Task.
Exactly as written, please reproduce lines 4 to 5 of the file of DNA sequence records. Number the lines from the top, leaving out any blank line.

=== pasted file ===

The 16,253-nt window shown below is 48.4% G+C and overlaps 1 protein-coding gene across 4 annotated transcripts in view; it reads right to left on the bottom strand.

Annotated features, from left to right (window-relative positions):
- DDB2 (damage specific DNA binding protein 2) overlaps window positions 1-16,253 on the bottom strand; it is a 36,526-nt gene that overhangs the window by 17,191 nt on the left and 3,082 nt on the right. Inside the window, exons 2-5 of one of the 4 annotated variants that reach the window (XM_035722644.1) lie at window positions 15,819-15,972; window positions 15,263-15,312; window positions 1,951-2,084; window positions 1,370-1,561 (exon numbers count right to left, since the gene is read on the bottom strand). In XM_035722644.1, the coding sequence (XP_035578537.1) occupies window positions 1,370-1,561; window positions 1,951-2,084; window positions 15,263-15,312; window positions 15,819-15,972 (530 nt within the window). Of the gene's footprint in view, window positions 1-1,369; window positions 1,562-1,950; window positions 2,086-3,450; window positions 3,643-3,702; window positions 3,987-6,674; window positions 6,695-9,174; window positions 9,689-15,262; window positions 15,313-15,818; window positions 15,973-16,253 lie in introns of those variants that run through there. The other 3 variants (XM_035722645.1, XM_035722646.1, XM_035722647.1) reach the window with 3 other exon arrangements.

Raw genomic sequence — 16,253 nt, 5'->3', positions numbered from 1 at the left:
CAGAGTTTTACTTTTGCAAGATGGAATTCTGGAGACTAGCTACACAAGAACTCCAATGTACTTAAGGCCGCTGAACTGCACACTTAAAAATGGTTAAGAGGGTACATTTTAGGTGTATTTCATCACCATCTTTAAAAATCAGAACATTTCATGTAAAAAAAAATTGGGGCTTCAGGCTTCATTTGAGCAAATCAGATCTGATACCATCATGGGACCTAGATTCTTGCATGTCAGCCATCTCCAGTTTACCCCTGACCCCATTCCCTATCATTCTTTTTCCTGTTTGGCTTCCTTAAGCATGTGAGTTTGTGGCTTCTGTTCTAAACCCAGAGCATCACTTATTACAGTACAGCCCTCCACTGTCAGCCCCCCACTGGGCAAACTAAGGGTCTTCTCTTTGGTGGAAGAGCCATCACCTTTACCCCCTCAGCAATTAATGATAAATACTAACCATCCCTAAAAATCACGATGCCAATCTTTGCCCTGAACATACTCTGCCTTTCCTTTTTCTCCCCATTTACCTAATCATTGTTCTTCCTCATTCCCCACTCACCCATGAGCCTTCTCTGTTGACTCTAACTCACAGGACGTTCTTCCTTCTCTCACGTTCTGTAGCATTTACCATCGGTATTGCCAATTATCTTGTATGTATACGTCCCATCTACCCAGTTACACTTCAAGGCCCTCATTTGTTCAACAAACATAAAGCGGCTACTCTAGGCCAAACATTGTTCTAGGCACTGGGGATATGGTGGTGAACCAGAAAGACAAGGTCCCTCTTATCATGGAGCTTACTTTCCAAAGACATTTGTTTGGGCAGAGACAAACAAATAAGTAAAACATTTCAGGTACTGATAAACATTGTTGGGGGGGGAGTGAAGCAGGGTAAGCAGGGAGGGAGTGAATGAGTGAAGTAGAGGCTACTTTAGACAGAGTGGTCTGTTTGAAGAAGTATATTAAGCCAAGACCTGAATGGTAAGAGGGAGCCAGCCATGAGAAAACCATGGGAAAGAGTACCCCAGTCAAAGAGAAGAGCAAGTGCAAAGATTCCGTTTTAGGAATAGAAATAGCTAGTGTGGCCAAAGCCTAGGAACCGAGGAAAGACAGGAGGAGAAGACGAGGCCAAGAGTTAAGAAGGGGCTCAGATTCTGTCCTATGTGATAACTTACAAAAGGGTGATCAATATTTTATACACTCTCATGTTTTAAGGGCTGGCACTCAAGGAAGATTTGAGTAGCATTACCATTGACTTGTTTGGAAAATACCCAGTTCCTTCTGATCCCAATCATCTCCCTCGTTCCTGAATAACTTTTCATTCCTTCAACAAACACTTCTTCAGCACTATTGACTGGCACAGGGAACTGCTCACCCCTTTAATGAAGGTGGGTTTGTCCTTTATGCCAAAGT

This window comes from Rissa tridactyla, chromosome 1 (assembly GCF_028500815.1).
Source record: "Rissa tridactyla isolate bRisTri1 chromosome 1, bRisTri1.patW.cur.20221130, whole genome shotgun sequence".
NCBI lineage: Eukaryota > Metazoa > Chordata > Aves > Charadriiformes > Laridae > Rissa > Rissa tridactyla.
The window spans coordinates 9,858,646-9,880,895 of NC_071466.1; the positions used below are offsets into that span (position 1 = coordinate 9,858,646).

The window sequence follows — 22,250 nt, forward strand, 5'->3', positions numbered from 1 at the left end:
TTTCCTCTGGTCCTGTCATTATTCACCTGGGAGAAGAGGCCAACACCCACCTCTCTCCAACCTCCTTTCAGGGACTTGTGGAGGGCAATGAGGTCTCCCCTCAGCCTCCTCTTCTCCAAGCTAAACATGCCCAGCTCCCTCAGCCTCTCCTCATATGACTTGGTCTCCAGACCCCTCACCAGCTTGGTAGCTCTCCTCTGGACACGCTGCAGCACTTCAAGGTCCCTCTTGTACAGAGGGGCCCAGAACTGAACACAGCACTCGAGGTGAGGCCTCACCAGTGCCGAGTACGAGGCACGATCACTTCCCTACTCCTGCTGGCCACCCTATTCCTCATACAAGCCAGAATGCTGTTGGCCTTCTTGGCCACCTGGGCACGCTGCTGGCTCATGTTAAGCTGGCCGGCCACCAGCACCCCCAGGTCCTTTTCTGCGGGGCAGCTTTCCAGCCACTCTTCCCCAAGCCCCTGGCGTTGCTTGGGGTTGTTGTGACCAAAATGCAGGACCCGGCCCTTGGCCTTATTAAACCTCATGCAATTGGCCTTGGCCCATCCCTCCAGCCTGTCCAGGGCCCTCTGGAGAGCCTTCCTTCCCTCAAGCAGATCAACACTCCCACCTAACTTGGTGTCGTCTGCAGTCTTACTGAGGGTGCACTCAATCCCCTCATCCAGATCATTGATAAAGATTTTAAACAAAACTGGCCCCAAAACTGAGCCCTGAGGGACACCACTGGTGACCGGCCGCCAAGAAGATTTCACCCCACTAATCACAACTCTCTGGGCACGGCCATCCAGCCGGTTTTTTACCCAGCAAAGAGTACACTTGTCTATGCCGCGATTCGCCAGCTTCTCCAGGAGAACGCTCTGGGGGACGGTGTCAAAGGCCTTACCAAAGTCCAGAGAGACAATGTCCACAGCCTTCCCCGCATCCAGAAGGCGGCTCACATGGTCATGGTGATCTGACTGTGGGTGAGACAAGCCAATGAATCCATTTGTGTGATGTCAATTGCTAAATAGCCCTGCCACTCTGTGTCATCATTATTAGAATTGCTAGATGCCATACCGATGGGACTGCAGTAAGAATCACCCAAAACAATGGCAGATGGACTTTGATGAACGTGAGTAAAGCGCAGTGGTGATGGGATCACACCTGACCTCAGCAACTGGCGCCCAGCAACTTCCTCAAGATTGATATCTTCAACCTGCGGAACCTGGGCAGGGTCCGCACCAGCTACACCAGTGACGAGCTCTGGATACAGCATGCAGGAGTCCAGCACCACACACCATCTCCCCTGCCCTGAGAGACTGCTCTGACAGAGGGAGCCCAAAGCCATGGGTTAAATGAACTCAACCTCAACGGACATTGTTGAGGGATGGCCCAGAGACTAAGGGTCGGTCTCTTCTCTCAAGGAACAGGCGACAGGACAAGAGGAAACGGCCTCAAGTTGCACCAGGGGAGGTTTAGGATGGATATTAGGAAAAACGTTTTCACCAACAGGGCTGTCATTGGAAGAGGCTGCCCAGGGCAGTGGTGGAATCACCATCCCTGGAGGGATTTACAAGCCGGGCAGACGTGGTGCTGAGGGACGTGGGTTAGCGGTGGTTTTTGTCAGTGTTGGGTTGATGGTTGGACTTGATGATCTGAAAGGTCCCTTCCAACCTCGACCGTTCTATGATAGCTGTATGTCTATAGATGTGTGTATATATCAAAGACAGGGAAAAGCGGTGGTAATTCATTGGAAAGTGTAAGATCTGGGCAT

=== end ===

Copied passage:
Raw genomic sequence — 16,253 nt, 5'->3', positions numbered from 1 at the left:
CAGAGTTTTACTTTTGCAAGATGGAATTCTGGAGACTAGCTACACAAGAACTCCAATGTACTTAAGGCCGCTGAACTGCACACTTAAAAATGGTTAAGAGGGTACATTTTAGGTGTATTTCATCACCATCTTTAAAAATCAGAACATTTCATGTAAAAAAAAATTGGGGCTTCAGGCTTCATTTGAGCAAATCAGATCTGATACCATCATGGGACCTAGATTCTTGCATGTCAGCCATCTCCAGTTTACCCCTGACCCCATTCCCTATCATTCTTTTTCCTGTTTGGCTTCCTTAAGCATGTGAGTTTGTGGCTTCTGTTCTAAACCCAGAGCATCACTTATTACAGTACAGCCCTCCACTGTCAGCCCCCCACTGGGCAAACTAAGGGTCTTCTCTTTGGTGGAAGAGCCATCACCTTTACCCCCTCAGCAATTAATGATAAATACTAACCATCCCTAAAAATCACGATGCCAATCTTTGCCCTGAACATACTCTGCCTTTCCTTTTTCTCCCCATTTACCTAATCATTGTTCTTCCTCATTCCCCACTCACCCATGAGCCTTCTCTGTTGACTCTAACTCACAGGACGTTCTTCCTTCTCTCACGTTCTGTAGCATTTACCATCGGTATTGCCAATTATCTTGTATGTATACGTCCCATCTACCCAGTTACACTTCAAGGCCCTCATTTGTTCAACAAACATAAAGCGGCTACTCTAGGCCAAACATTGTTCTAGGCACTGGGGATATGGTGGTGAACCAGAAAGACAAGGTCCCTCTTATCATGGAGCTTACTTTCCAAAGACATTTGTTTGGGCAGAGACAAACAAATAAGTAAAACATTTCAGGTACTGATAAACATTGTTGGGGGGGGAGTGAAGCAGGGTAAGCAGGGAGGGAGTGAATGAGTGAAGTAGAGGCTACTTTAGACAGAGTGGTCTGTTTGAAGAAGTATATTAAGCCAAGACCTGAATGGTAAGAGGGAGCCAGCCATGAGAAAACCATGGGAAAGAGTACCCCAGTCAAAGAGAAGAGCAAGTGCAAAGATTCCGTTTTAGGAATAGAAATAGCTAGTGTGGCCAAAGCCTAGGAACCGAGGAAAGACAGGAGGAGAAGACGAGGCCAAGAGTTAAGAAGGGGCTCAGATTCTGTCCTATGTGATAACTTACAAAAGGGTGATCAATATTTTATACACTCTCATGTTTTAAGGGCTGGCACTCAAGGAAGATTTGAGTAGCATTACCATTGACTTGTTTGGAAAATACCCAGTTCCTTCTGATCCCAATCATCTCCCTCGTTCCTGAATAACTTTTCATTCCTTCAACAAACACTTCTTCAGCACTATTGACTGGCACAGGGAACTGCTCACCCCTTTAATGAAGGTGGGTTTGTCCTTTATGCCAAAGT